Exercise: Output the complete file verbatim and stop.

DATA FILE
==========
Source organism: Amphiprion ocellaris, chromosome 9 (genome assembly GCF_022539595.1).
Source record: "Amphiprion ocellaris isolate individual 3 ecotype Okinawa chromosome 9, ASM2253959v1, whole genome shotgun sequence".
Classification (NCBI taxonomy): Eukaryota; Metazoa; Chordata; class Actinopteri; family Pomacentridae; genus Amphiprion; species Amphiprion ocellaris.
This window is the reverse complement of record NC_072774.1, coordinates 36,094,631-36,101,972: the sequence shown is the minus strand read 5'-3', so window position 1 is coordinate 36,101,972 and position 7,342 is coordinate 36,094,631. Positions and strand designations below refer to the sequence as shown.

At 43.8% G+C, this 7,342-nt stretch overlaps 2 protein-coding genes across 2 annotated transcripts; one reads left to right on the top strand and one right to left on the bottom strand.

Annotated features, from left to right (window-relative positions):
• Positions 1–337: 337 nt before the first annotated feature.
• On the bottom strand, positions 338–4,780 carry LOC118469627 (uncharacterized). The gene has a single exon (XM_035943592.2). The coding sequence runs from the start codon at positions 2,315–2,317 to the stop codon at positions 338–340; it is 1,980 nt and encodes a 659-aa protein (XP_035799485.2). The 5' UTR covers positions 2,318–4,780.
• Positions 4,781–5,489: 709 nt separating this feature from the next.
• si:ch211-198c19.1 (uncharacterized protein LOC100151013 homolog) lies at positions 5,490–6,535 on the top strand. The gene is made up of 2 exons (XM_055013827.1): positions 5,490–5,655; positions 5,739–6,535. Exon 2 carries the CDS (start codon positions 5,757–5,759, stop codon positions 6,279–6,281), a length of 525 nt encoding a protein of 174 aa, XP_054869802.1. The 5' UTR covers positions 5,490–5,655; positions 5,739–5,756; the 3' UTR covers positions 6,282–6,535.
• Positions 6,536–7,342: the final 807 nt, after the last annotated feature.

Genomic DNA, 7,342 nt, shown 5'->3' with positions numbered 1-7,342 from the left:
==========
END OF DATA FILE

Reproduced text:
Source organism: Amphiprion ocellaris, chromosome 9 (genome assembly GCF_022539595.1).
Source record: "Amphiprion ocellaris isolate individual 3 ecotype Okinawa chromosome 9, ASM2253959v1, whole genome shotgun sequence".
Classification (NCBI taxonomy): Eukaryota; Metazoa; Chordata; class Actinopteri; family Pomacentridae; genus Amphiprion; species Amphiprion ocellaris.
This window is the reverse complement of record NC_072774.1, coordinates 36,094,631-36,101,972: the sequence shown is the minus strand read 5'-3', so window position 1 is coordinate 36,101,972 and position 7,342 is coordinate 36,094,631. Positions and strand designations below refer to the sequence as shown.

At 43.8% G+C, this 7,342-nt stretch overlaps 2 protein-coding genes across 2 annotated transcripts; one reads left to right on the top strand and one right to left on the bottom strand.

Annotated features, from left to right (window-relative positions):
• Positions 1–337: 337 nt before the first annotated feature.
• On the bottom strand, positions 338–4,780 carry LOC118469627 (uncharacterized). The gene has a single exon (XM_035943592.2). The coding sequence runs from the start codon at positions 2,315–2,317 to the stop codon at positions 338–340; it is 1,980 nt and encodes a 659-aa protein (XP_035799485.2). The 5' UTR covers positions 2,318–4,780.
• Positions 4,781–5,489: 709 nt separating this feature from the next.
• si:ch211-198c19.1 (uncharacterized protein LOC100151013 homolog) lies at positions 5,490–6,535 on the top strand. The gene is made up of 2 exons (XM_055013827.1): positions 5,490–5,655; positions 5,739–6,535. Exon 2 carries the CDS (start codon positions 5,757–5,759, stop codon positions 6,279–6,281), a length of 525 nt encoding a protein of 174 aa, XP_054869802.1. The 5' UTR covers positions 5,490–5,655; positions 5,739–5,756; the 3' UTR covers positions 6,282–6,535.
• Positions 6,536–7,342: the final 807 nt, after the last annotated feature.

Genomic DNA, 7,342 nt, shown 5'->3' with positions numbered 1-7,342 from the left: